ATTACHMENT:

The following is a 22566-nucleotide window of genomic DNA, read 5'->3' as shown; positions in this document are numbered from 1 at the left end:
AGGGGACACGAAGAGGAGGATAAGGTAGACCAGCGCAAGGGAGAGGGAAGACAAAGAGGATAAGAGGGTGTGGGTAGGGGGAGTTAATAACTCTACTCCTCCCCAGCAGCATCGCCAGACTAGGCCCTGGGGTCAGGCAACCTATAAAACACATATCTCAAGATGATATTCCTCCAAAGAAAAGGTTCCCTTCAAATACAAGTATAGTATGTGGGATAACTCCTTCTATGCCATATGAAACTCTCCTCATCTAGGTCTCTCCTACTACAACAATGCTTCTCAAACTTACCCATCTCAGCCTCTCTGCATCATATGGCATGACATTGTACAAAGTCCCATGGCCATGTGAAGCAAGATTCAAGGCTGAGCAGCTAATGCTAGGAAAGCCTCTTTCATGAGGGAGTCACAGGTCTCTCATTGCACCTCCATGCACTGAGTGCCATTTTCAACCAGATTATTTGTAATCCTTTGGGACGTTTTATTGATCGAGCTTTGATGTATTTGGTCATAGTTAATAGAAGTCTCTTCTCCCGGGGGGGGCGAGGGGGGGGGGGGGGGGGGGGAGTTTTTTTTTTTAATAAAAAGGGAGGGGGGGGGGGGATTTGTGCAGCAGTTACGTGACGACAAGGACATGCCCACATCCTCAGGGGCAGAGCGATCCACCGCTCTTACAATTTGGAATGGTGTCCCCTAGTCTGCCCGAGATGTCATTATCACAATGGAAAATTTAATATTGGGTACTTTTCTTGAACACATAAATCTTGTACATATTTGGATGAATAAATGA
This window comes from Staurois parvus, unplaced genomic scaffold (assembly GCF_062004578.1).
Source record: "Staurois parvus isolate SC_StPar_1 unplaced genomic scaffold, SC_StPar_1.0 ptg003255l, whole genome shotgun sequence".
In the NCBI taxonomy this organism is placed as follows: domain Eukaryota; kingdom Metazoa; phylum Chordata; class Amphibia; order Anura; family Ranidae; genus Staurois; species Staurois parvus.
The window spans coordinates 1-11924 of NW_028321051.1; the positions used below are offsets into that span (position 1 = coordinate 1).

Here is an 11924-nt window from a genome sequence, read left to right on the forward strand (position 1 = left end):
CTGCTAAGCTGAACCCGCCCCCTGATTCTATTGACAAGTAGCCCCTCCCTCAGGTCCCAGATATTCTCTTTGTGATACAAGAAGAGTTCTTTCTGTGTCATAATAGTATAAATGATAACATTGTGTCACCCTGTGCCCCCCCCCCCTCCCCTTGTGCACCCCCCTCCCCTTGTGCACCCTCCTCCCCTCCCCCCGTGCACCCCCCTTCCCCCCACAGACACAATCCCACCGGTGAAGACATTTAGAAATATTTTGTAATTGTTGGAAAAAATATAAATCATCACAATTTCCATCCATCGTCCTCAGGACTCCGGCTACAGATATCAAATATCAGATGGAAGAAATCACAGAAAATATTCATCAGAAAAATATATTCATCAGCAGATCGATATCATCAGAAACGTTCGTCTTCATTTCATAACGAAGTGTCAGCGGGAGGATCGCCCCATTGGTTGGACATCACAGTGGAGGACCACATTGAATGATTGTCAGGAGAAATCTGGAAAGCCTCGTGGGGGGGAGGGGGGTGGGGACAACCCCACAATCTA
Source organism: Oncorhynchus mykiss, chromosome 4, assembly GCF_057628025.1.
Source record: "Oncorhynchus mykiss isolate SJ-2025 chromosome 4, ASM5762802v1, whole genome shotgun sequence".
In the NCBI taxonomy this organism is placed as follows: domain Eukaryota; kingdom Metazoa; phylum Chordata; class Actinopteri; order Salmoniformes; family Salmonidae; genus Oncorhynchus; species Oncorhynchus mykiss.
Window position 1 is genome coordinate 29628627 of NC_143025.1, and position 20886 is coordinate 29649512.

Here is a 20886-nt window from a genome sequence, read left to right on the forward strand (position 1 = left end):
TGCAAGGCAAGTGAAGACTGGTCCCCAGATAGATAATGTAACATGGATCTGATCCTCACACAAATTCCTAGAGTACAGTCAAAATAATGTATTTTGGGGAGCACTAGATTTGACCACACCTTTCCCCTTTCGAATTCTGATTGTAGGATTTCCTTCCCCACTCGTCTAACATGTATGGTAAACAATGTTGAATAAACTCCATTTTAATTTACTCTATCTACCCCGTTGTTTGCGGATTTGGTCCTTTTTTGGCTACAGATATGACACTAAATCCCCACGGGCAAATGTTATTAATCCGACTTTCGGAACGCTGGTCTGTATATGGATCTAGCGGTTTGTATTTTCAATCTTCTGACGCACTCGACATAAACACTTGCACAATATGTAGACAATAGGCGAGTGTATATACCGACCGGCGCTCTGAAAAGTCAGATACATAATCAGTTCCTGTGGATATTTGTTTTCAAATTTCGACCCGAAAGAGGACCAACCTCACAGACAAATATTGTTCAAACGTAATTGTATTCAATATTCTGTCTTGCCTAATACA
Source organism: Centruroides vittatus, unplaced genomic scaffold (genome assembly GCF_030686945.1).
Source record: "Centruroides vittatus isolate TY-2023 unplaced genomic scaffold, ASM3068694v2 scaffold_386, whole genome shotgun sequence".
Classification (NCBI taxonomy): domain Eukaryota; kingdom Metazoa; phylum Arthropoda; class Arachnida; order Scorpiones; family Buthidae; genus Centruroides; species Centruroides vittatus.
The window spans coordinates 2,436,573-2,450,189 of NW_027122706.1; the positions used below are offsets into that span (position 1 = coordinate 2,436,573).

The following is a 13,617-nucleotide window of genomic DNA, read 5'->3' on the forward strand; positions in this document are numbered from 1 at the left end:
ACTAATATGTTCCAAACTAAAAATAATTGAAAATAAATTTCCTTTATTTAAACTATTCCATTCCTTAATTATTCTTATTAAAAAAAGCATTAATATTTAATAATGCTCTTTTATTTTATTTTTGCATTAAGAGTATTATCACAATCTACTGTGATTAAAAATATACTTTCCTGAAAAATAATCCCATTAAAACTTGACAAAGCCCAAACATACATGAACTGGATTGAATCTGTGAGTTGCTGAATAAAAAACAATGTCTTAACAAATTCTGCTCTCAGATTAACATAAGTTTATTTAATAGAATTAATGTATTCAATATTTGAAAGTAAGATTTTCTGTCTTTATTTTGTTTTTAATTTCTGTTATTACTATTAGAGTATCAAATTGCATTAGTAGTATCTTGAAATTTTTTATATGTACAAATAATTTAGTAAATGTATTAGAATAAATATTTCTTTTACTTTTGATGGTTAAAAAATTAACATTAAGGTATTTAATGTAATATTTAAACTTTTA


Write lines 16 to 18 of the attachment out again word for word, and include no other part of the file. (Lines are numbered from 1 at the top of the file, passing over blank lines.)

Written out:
Source record: "Centruroides vittatus isolate TY-2023 unplaced genomic scaffold, ASM3068694v2 scaffold_386, whole genome shotgun sequence".
Classification (NCBI taxonomy): domain Eukaryota; kingdom Metazoa; phylum Arthropoda; class Arachnida; order Scorpiones; family Buthidae; genus Centruroides; species Centruroides vittatus.
The window spans coordinates 2,436,573-2,450,189 of NW_027122706.1; the positions used below are offsets into that span (position 1 = coordinate 2,436,573).